The sport of mixed martial arts as we know it today is not only built on exciting fights with definitive finishes but compelling rivalries. These feuds, real or imagined, help drive interest in the outcome of a fight because, let's face it, two people winging punches at each other can only get you so far.
Bad blood means passion and that, perhaps more than any other invisible trait, translates extremely well to the television medium. It's not often legitimate issues arise and carry themselves out inside the cage or ring. But when they do, it's nothing short of extraordinary.
That's all just a somewhat fancy way of saying it's pretty badass when two guys get pissed off and can settle their differences by punching each other until one of them can no longer continue.
"Rampage" lost the first two meetings via devastating knees to his dome. In their first engagement "The Axe Murderer" landed no less than 20 knees before Jackson was mercifully saved by the referee.
The second encounter was as conclusive as it was calamitous.
Old Quinton was introduced to Wandy's killer Muay Thai clinch and was once again kneed until he was knocked into next week, falling through the ropes while staining the mat with his blood. Silva's triumph was matched only by Jackson's embarrassment.
The two champions would not meet again for four years, when both were signed to the Ultimate Fighting Championship (UFC) and their career trajectory ensured their paths crossed once again.
The final showdown took place in Dec. 2008 at the promotion's heavily promoted, and equally stacked, year-end show. The conclusion to this confrontation was everything a combat fan could hope for.
The time between the second and third fight was unkind to Silva, who amassed a relatively mediocre 5-5 record including two brutal knockouts at the hands of Mirko "Cro Cop" Filipovic and Dan Henderson.
For his part, Jackson found massive success, defeating Chuck Liddell to win the UFC light heavyweight championship and subsequently defending that title in a five-round war against Dan Henderson on Spike TV. He became a star in America, nearly on the level as he had in Japan.
Their paths crossed again when "Page" lost his title to Forrest Griffin and needed a solid rebound fight to get him back into contention. Wanderlei had knocked out Keith Jardine and needed a top dog to cement himself as a 205-pound contender.
The timing was just right for a grudge match for the ages.
So it was set for Dec. 27, 2008 at the MGM Grand Garden Arena in Las Vegas, Nevada. Immediately following the announcement, both fighters wasted little time in reiterating their mutual dislike for one another.
Jackson exuded a sort of quiet calm, never quite losing his temper but very clearly focused on avenging two extremely humiliating losses.
Silva, on the other hand, was talkative, never one to hold back his feelings and going so far as to say he was not fighting for money but simply for the pleasure he would derive from knocking out his nemesis for a third time.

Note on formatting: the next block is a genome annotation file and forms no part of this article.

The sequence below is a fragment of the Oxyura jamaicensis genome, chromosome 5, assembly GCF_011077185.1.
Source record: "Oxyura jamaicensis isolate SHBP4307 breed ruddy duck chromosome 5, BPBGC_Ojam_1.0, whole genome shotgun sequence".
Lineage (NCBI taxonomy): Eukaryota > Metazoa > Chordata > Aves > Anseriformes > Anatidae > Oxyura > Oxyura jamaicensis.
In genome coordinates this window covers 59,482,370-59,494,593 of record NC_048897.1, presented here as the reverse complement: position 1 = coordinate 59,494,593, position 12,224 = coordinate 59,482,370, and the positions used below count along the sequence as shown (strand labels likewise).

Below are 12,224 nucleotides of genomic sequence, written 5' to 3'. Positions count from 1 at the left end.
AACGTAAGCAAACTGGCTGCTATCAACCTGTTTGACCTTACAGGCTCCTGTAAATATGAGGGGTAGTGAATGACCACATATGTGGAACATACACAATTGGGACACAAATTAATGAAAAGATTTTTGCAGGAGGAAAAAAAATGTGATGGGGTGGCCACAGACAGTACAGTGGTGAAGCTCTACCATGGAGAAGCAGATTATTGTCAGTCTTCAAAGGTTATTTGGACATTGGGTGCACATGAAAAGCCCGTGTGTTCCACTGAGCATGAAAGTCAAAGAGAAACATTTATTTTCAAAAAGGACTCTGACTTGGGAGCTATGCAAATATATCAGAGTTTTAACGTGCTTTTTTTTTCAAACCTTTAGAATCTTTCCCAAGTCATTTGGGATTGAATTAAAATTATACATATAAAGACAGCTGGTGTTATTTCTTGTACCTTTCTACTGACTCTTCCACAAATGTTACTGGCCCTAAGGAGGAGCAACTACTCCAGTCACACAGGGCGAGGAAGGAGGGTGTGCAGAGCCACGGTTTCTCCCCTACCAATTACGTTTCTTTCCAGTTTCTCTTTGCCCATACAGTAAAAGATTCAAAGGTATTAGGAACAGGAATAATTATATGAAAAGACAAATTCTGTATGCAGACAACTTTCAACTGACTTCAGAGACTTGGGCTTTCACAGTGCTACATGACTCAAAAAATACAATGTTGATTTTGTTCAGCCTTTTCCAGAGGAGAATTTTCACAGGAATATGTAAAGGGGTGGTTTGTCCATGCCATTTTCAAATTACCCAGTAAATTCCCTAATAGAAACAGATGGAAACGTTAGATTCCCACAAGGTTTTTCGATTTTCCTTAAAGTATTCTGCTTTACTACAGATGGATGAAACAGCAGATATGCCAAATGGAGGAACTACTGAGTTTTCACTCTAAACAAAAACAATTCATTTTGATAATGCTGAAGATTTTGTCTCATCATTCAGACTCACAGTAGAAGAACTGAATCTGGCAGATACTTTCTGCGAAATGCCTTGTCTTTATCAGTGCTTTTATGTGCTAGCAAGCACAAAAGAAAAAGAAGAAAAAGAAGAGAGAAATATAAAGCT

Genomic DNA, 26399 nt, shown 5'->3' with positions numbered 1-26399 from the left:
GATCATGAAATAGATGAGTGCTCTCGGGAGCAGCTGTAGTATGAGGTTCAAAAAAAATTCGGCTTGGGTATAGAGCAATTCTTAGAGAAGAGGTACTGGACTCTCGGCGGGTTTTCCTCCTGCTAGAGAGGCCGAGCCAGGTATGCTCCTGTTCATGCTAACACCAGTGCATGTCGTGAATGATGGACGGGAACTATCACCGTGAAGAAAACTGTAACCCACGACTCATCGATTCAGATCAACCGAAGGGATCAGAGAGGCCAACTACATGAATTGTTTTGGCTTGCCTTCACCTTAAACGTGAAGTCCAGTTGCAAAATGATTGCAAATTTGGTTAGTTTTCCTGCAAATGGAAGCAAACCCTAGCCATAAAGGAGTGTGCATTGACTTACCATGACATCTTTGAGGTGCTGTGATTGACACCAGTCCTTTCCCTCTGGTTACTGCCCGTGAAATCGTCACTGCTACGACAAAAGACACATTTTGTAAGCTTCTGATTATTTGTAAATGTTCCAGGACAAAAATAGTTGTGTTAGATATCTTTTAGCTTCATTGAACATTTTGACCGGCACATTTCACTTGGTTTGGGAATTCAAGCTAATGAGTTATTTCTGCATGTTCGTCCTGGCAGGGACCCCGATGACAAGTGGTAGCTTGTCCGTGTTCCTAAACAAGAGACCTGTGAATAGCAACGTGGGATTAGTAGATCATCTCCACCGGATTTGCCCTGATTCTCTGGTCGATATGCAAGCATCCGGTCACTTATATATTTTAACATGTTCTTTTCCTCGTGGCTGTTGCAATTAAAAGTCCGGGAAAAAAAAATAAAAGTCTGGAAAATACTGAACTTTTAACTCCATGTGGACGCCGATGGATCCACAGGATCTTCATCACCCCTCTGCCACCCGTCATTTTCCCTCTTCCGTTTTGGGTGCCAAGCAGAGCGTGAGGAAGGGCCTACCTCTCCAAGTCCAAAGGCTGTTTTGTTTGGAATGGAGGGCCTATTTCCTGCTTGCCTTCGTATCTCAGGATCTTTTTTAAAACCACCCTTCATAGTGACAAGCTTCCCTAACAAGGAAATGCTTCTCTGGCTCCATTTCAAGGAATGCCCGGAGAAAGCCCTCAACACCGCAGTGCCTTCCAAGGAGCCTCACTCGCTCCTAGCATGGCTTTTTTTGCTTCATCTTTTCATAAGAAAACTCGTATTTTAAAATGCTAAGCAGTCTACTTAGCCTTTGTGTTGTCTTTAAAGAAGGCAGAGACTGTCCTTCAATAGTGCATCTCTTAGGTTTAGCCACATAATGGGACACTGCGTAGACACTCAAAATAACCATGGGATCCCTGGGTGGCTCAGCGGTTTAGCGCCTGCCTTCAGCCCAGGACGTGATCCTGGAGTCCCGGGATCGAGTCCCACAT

"I know he remembers my knee," he said.
This only served as an even bigger motivator for "Rampage."
The fight came, with all its hype, and lived up to every expectation. Jackson attacked Silva with a determined fervor, intent on enforcing his brand of violence on the man that had so badly destroyed him so many years ago.
And that's exactly what he did.
About three and half minutes into the first round, the two engaged in an exchange with Silva pushing the action via his characteristically aggressive style.
His undoing, those looping punches he's so famous for, was accentuated by Jackson's intimate knowledge of his tendencies.
Silva throws a combination of three looping punches, a left hand followed quickly by a right and another left behind it.
"Rampage," knowing all too well exactly what was coming for him, covered and blocked every one. So beautiful in its violence, yet smooth in its transition, Jackson covered up his right side against the third shot while loading up his left hand.
As Wanderlei threw his second wide left hook, he dropped his right hand, as he always did, and left himself completely vulnerable to the crushing left his arch enemy was about to unleash upon him.
With near perfect form and flawlessly timed, Jackson launched that left hook, turning his entire body into the punch, and connected clean on Silva's jaw, separating him from his senses.
What wonderful destruction.
An amped up "Rampage" proceeded to exact his revenge even further by blasting the unconscious "Axe Murderer" with three unnecessary punches that all came while referee Yves Lavigne was desperately trying to pull him away from his beaten foe.
What could have been a major controversy was avoided when the majority of fans and pundits either ignored it or chalked it up to an emotional fighter who was overly excited at the circumstances.
What it didn't do is diminish the finality of the knockout, nor the spectacularly explosive conclusion of a feud that spanned more than five years on two continents with two organizations.
Coincidentally enough (wink), Yahoo! Sports has this third and final meeting featured as their knockout of the week. Enjoy the bruising final seconds of this indelible feud that culminated with a legendary knockout.